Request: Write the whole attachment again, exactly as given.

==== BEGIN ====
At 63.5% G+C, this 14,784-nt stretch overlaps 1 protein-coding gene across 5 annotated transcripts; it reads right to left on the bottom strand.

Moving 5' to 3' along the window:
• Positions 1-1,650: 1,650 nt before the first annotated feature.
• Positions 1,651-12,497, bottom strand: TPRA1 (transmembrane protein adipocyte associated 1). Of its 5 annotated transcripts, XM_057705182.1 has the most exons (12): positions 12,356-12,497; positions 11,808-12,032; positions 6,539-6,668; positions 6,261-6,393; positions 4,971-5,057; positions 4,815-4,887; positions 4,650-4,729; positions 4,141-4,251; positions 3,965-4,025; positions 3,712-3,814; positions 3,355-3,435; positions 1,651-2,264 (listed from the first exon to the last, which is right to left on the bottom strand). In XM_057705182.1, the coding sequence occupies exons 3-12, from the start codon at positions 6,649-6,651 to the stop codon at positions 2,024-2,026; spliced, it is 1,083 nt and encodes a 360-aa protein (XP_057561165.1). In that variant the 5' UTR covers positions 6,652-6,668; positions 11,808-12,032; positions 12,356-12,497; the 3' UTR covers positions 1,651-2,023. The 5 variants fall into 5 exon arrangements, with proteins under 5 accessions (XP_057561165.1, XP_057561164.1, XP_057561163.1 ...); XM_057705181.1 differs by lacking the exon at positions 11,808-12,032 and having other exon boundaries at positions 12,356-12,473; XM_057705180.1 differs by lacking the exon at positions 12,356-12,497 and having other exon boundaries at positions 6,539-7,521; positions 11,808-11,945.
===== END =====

At 63.5% G+C, this 14,784-nt stretch overlaps 1 protein-coding gene across 5 annotated transcripts; it reads right to left on the bottom strand.

Moving 5' to 3' along the window:
• Positions 1-1,650: 1,650 nt before the first annotated feature.
• Positions 1,651-12,497, bottom strand: TPRA1 (transmembrane protein adipocyte associated 1). Of its 5 annotated transcripts, XM_057705182.1 has the most exons (12): positions 12,356-12,497; positions 11,808-12,032; positions 6,539-6,668; positions 6,261-6,393; positions 4,971-5,057; positions 4,815-4,887; positions 4,650-4,729; positions 4,141-4,251; positions 3,965-4,025; positions 3,712-3,814; positions 3,355-3,435; positions 1,651-2,264 (listed from the first exon to the last, which is right to left on the bottom strand). In XM_057705182.1, the coding sequence occupies exons 3-12, from the start codon at positions 6,649-6,651 to the stop codon at positions 2,024-2,026; spliced, it is 1,083 nt and encodes a 360-aa protein (XP_057561165.1). In that variant the 5' UTR covers positions 6,652-6,668; positions 11,808-12,032; positions 12,356-12,497; the 3' UTR covers positions 1,651-2,023. The 5 variants fall into 5 exon arrangements, with proteins under 5 accessions (XP_057561165.1, XP_057561164.1, XP_057561163.1 ...); XM_057705181.1 differs by lacking the exon at positions 11,808-12,032 and having other exon boundaries at positions 12,356-12,473; XM_057705180.1 differs by lacking the exon at positions 12,356-12,497 and having other exon boundaries at positions 6,539-7,521; positions 11,808-11,945.